The Dark Threats of Digital Crime
On 17 November, the APPG Against Antisemitism, The APPG on Digital Crime, the Digital Trust & Thesis â€“ Fixated Risk Management held an event on The Dark Threats of Digital Crime. Speakers included Luciana Berger MP, Steve Kavanagh (Chief Constable Essex Police), Roisin Wood (Kick it Out), Liz Saville-Roberts MP (chair) Philip Allen andÂ Dr. Frank Franaham (Theseus Risk Management) and Harry Fletcher of the Digital Trust.
Parliamentarians in attendance included Baroness Onora O’Neill, Guto Bebb MP, Baroness Hamwee and Lord Ponsonby of Shulbrede.
Overview: The nature of crime is changing, moving off to online. The Head of the College of Policing recently estimated that half of all crime reported to front line police had a digital element. Digital crime can involve: fraud, identity theft, extortion, grooming, data theft, harassment, threatening behaviour, antisemitism or racism and serious abuse.
Developing technology presents huge challenges for the Police and the Criminal Justice System.
Few staff have any experience of investigating digital crime and few cases result in prosecutions. Criminals are becoming more experienced and more sophisticated. Digital crime is now widespread. The ease of access to technology offer new opportunities for criminal behaviour.
Arguably the Police are using early 20th century methods to combat early 21st century crimes. There are too few opportunities for staff to be trained and yet social media abuse is getting out of control. Parliamentarians, journalists and those in the public eye are high-risk targets whilst the public in many cases have voiced frustration at a perceived lack of action.
Highlights of the Meeting
Police: Policing urgently needs to change and meet the challenge of online crime with a coherent programme, consistent response, increased digital capacity and better trained officers and staff. Specifically, awareness of how to respond to social media abuse and knowledge of when criminal thresholds have been met is vital. New partnerships are needed to respond to the shift in the way society operates and tools required to enable the Police to determine which cases need investigating.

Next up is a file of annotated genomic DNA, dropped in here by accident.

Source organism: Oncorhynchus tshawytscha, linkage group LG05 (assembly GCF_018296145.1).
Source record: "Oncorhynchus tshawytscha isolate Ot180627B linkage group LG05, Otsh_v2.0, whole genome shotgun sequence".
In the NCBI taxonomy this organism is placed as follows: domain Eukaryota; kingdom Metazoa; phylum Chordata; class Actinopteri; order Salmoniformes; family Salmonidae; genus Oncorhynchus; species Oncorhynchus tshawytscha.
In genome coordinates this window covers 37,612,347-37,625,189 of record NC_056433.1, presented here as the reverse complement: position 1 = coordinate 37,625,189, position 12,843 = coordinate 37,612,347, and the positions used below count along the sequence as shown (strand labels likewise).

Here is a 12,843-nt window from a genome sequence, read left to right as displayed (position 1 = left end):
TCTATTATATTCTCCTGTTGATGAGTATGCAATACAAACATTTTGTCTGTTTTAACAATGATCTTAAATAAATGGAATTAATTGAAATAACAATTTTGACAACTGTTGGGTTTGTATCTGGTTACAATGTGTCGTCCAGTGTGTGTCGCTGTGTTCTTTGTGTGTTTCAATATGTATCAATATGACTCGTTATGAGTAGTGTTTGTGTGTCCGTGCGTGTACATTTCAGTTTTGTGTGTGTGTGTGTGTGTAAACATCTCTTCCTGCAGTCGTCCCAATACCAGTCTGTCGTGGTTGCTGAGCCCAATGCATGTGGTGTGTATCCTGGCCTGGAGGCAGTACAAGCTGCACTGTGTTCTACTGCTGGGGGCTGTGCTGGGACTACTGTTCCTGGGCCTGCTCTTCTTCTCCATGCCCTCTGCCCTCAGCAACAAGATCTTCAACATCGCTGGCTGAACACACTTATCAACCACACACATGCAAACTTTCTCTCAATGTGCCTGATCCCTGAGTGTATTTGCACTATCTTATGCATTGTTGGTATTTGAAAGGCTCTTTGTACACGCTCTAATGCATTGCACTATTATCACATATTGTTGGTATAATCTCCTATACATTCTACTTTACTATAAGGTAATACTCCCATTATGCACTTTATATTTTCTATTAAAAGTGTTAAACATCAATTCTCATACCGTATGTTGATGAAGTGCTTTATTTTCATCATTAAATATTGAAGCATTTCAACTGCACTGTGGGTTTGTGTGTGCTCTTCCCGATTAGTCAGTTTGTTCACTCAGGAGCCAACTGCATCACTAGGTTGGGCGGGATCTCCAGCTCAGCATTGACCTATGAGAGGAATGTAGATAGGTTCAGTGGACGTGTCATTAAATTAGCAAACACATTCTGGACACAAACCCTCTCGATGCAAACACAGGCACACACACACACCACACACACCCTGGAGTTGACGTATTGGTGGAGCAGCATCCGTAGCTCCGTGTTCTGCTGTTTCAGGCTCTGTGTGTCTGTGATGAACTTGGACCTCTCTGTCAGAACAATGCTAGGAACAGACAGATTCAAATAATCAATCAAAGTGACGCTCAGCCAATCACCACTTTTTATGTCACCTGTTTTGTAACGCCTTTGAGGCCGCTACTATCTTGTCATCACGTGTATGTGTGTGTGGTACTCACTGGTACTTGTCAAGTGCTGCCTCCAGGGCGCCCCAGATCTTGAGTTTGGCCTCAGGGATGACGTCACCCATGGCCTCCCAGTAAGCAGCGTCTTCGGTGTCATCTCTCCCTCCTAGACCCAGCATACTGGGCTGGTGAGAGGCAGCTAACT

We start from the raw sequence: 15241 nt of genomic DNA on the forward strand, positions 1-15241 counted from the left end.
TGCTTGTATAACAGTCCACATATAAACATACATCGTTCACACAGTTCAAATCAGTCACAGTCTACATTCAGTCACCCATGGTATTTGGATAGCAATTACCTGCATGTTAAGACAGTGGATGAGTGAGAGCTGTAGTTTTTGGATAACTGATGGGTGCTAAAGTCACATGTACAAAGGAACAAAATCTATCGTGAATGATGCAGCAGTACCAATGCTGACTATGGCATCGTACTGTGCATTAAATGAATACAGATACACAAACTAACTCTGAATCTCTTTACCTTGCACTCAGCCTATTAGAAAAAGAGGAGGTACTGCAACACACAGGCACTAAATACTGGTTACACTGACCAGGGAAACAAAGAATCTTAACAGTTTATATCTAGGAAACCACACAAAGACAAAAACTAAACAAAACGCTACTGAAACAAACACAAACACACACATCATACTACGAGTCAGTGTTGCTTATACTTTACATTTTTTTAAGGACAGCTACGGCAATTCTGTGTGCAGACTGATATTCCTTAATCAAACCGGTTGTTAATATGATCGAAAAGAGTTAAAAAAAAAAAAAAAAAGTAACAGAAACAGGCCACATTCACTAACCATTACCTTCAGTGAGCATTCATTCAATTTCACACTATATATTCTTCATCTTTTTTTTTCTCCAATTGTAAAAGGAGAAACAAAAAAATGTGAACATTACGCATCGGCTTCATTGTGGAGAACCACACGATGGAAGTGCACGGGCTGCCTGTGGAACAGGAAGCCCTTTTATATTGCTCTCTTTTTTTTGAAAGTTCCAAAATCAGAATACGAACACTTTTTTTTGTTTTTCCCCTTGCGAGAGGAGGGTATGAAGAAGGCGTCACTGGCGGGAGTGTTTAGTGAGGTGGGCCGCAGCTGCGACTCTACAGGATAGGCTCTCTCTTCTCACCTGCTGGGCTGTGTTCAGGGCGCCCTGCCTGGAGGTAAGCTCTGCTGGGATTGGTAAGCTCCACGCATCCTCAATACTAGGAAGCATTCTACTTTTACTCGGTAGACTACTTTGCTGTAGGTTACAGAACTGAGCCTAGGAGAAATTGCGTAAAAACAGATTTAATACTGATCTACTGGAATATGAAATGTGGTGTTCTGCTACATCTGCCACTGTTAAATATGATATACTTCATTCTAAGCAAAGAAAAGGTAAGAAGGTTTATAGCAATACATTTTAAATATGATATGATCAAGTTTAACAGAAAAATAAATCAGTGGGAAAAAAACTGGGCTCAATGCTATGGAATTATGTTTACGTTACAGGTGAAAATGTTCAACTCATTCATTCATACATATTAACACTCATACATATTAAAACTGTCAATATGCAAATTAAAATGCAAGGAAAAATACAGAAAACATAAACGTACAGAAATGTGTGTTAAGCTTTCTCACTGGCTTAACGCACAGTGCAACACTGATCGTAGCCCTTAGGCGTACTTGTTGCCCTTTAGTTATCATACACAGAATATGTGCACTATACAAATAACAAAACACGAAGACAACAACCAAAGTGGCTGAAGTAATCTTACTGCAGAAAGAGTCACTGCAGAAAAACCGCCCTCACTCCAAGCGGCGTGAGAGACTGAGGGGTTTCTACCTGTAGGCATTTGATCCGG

Academia: The scale of the digital threat must be measured.
Government: Home office crime data does not catch the extent of online crime nor do its victims receive proper support. A Digital Crime Bill is required:
-There are over 30 Acts of Parliament which cover Digital Crime, this causes confusion and needs consolidating
-It is unclear whether or not certain activities such as locating and listening to someone, publishing multiple images and posting images without permission are illegal. A Bill would clarify this.
-A Bill would ensure that training and education were mandatory.
-A Bill could clarify the responsibilities of Industry including codes of standards, safety assessments and cooperation with the Police
-A Bill could also give the Secretary of State Powers to issue guidance in respect of new developments, ensure that best quality standards are followed and that risk assessments are followed.
Industry: Industry responsibility, support and cooperation is vital.
Industry should be asked to act promptly in risk assessing and closing down abusive accounts. Social media guidelines need to be revised and Industry should establish a third sector fund for combatting abuse. Civil Society/NGOs
There is a need to educate most abusers rather than criminalise them. There is a need for support so that victims can protect themselves.
Victims: Victims must learn to move away from the idea that abuse is something they should put up with.